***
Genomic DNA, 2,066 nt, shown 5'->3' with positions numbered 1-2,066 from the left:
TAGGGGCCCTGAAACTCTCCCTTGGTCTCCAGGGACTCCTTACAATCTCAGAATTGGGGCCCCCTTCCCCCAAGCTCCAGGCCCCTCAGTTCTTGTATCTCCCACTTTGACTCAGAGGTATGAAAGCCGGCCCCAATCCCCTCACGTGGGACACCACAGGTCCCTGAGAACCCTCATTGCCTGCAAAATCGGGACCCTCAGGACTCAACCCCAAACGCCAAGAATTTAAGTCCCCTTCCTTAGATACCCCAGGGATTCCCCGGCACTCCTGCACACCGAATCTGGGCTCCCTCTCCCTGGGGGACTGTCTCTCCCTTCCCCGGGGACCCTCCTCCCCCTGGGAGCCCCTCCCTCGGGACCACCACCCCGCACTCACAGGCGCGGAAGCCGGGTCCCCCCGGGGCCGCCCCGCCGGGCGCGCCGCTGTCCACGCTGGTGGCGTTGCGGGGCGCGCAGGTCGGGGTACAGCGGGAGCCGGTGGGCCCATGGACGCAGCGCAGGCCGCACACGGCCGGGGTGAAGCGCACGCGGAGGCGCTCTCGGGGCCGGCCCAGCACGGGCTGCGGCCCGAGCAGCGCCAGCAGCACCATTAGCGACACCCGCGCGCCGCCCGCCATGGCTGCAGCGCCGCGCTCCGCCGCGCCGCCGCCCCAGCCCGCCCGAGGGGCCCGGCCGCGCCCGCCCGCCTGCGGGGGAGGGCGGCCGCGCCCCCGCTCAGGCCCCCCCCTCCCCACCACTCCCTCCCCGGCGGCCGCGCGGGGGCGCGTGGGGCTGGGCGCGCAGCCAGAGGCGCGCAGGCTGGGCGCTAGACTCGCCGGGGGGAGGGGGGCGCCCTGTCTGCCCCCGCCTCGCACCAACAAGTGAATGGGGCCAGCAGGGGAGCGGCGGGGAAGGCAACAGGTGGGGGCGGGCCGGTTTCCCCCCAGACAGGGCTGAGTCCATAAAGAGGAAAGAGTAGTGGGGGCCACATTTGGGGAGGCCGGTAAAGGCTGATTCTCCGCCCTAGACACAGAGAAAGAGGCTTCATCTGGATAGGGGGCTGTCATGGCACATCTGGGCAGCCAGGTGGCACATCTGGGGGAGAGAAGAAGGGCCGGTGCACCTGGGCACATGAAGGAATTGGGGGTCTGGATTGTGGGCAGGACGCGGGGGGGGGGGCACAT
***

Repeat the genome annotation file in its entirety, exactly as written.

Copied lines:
Genomic DNA, 2,066 nt, shown 5'->3' with positions numbered 1-2,066 from the left:
TAGGGGCCCTGAAACTCTCCCTTGGTCTCCAGGGACTCCTTACAATCTCAGAATTGGGGCCCCCTTCCCCCAAGCTCCAGGCCCCTCAGTTCTTGTATCTCCCACTTTGACTCAGAGGTATGAAAGCCGGCCCCAATCCCCTCACGTGGGACACCACAGGTCCCTGAGAACCCTCATTGCCTGCAAAATCGGGACCCTCAGGACTCAACCCCAAACGCCAAGAATTTAAGTCCCCTTCCTTAGATACCCCAGGGATTCCCCGGCACTCCTGCACACCGAATCTGGGCTCCCTCTCCCTGGGGGACTGTCTCTCCCTTCCCCGGGGACCCTCCTCCCCCTGGGAGCCCCTCCCTCGGGACCACCACCCCGCACTCACAGGCGCGGAAGCCGGGTCCCCCCGGGGCCGCCCCGCCGGGCGCGCCGCTGTCCACGCTGGTGGCGTTGCGGGGCGCGCAGGTCGGGGTACAGCGGGAGCCGGTGGGCCCATGGACGCAGCGCAGGCCGCACACGGCCGGGGTGAAGCGCACGCGGAGGCGCTCTCGGGGCCGGCCCAGCACGGGCTGCGGCCCGAGCAGCGCCAGCAGCACCATTAGCGACACCCGCGCGCCGCCCGCCATGGCTGCAGCGCCGCGCTCCGCCGCGCCGCCGCCCCAGCCCGCCCGAGGGGCCCGGCCGCGCCCGCCCGCCTGCGGGGGAGGGCGGCCGCGCCCCCGCTCAGGCCCCCCCCTCCCCACCACTCCCTCCCCGGCGGCCGCGCGGGGGCGCGTGGGGCTGGGCGCGCAGCCAGAGGCGCGCAGGCTGGGCGCTAGACTCGCCGGGGGGAGGGGGGCGCCCTGTCTGCCCCCGCCTCGCACCAACAAGTGAATGGGGCCAGCAGGGGAGCGGCGGGGAAGGCAACAGGTGGGGGCGGGCCGGTTTCCCCCCAGACAGGGCTGAGTCCATAAAGAGGAAAGAGTAGTGGGGGCCACATTTGGGGAGGCCGGTAAAGGCTGATTCTCCGCCCTAGACACAGAGAAAGAGGCTTCATCTGGATAGGGGGCTGTCATGGCACATCTGGGCAGCCAGGTGGCACATCTGGGGGAGAGAAGAAGGGCCGGTGCACCTGGGCACATGAAGGAATTGGGGGTCTGGATTGTGGGCAGGACGCGGGGGGGGGGGCACAT